There are mainly 2 ways to solve a linear regression.

- Analytical Solution
- Gradient Descent

From the docs you can see sklearn’s LinearRegression uses `scipy.linalg.lstsq`

or `scipy.optimize.nnls`

(for additional non negative coefficients constraint).

For better understanding, you can open the source scikit-learn/_base.py at 95119c13af77c76e150b753485c662b7c52a41a2 · scikit-learn/scikit-learn · GitHub and observe how the class is initialized and fit.

`positive`

is given as an input parameter when initializing LinearRegression. As you can see in the source it controls which of 2 scipy optimizers are called. Both of these correspond to the closed form analytical solution.

If you wanted gradient descent, you would use `sklearn.linear_model.SGDRegressor`

with alpha = 0 to turn off regularization and make it normal linear regression.

`lr.coef_`

does not calculate anything. Calculation is done in `def fit`

. You can see self.coef_ assigned in the screenshot above from output of fit. That’s how the api allows users to get information. There are things you can access from objects that are not in docs, if you study the source enough. Developers don’t put it in docs because it is not recommended for normal use.

Gradient descent comes into picture when the analytical solution (try this first) fails because the matrix to solve is non-invertible or too slow. Gradient descent gives a good enough approximate solution. It is iterative (improving performance step by step) rather than jumping to the best answer in 1 step (analytical closed-form solution). Gradient descent is also used when there is no closed-form solution easily available, like neural networks when the function is too big and complex to even write down in closed form.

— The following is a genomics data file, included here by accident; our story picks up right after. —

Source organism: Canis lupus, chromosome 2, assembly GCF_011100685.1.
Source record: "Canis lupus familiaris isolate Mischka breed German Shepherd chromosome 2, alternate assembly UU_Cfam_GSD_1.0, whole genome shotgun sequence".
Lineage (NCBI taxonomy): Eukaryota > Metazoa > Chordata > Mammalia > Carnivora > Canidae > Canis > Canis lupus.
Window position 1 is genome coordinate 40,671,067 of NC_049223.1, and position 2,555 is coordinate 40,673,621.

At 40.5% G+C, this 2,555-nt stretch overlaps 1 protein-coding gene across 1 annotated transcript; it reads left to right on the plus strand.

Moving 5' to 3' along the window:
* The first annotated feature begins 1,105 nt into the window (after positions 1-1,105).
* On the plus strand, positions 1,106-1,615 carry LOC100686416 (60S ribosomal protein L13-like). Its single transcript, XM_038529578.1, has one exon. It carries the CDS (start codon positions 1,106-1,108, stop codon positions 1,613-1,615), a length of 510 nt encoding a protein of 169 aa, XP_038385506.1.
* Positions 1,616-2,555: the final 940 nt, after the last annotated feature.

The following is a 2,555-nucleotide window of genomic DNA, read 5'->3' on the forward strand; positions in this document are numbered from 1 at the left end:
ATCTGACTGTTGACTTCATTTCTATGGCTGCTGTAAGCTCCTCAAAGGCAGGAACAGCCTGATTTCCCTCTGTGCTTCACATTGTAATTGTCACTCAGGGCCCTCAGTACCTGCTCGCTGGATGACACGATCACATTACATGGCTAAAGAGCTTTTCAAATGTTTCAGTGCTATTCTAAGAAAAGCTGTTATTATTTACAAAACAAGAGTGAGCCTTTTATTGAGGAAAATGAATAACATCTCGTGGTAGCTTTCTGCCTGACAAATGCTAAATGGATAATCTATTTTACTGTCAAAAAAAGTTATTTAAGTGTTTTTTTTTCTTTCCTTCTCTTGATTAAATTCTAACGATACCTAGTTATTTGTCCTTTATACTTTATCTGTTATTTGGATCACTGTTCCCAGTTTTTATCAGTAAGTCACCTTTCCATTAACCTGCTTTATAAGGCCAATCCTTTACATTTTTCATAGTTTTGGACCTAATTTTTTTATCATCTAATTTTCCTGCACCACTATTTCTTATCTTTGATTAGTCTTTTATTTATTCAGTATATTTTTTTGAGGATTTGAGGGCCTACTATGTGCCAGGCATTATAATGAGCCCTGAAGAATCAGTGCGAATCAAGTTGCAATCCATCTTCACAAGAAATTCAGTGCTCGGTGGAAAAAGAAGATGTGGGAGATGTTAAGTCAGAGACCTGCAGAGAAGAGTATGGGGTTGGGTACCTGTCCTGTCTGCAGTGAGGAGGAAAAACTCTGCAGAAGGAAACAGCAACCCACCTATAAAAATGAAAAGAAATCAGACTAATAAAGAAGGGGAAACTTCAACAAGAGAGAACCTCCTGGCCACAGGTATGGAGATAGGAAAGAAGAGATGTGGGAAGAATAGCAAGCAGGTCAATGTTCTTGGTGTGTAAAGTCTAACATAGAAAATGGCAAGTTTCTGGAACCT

The analytical solutions sets derivative of loss wrt coefficients to 0 and finds the global optimum immediately. GD also uses the derivative of loss wrt coefficients, but rather than jumping to global optimum immediately, moves towards it in the direction of largest descent iteratively.

The lesson teaches the theory. The framework gives a convenient way to implement that theory. By knowing theory, you can tweak it and push the field forward, then contribute to the framework source code to improve the workflow for future coders. The framework/workflow by itself is not an optimization process, it is just a set of abstracted code to call for people who don’t care about theory and trust that it works.

Both analytical and gradient descent go for the same goals to minimize MSE. They just do it in different ways resulting in different characteristics. Eg. Training speed, accuracy of optimal solution or whether the global optimal is found.

When there are more predictors than observations, closed-form cannot be solved to a unique solution (non-invertible point mentioned above). GD will still run (it runs even with 1 row of data), but not sure how GD performs in this case.

Sklearn’s Lasso uses coordinate descent, Ridge can use both closed-form and gradient descent based on which `solver`

you initialize it with. In practice people just start with ElasticNet because it’s basically a combination of Lasso and Ridge that combines feature selection and handling multicollinearity.